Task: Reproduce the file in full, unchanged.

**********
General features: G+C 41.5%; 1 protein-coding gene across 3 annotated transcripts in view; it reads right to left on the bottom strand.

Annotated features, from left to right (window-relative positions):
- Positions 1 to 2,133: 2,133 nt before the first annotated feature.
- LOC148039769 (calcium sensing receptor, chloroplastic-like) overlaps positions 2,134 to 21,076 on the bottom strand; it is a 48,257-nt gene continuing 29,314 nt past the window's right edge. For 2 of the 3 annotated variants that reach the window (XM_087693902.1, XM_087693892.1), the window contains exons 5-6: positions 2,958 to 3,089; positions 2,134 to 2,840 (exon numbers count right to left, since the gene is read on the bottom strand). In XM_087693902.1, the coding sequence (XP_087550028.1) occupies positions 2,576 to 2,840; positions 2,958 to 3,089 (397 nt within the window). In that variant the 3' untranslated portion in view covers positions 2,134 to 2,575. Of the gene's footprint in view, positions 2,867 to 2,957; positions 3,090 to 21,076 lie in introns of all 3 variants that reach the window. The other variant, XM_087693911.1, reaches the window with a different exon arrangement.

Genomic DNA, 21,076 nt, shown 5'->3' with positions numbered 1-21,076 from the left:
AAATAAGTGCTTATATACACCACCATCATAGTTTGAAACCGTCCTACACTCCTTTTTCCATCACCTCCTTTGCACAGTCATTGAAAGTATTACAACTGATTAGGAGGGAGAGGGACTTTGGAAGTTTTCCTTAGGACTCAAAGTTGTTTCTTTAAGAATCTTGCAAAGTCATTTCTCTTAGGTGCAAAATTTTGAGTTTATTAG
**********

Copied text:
General features: G+C 41.5%; 1 protein-coding gene across 3 annotated transcripts in view; it reads right to left on the bottom strand.

Annotated features, from left to right (window-relative positions):
- Positions 1 to 2,133: 2,133 nt before the first annotated feature.
- LOC148039769 (calcium sensing receptor, chloroplastic-like) overlaps positions 2,134 to 21,076 on the bottom strand; it is a 48,257-nt gene continuing 29,314 nt past the window's right edge. For 2 of the 3 annotated variants that reach the window (XM_087693902.1, XM_087693892.1), the window contains exons 5-6: positions 2,958 to 3,089; positions 2,134 to 2,840 (exon numbers count right to left, since the gene is read on the bottom strand). In XM_087693902.1, the coding sequence (XP_087550028.1) occupies positions 2,576 to 2,840; positions 2,958 to 3,089 (397 nt within the window). In that variant the 3' untranslated portion in view covers positions 2,134 to 2,575. Of the gene's footprint in view, positions 2,867 to 2,957; positions 3,090 to 21,076 lie in introns of all 3 variants that reach the window. The other variant, XM_087693911.1, reaches the window with a different exon arrangement.

Genomic DNA, 21,076 nt, shown 5'->3' with positions numbered 1-21,076 from the left:
AAATAAGTGCTTATATACACCACCATCATAGTTTGAAACCGTCCTACACTCCTTTTTCCATCACCTCCTTTGCACAGTCATTGAAAGTATTACAACTGATTAGGAGGGAGAGGGACTTTGGAAGTTTTCCTTAGGACTCAAAGTTGTTTCTTTAAGAATCTTGCAAAGTCATTTCTCTTAGGTGCAAAATTTTGAGTTTATTAG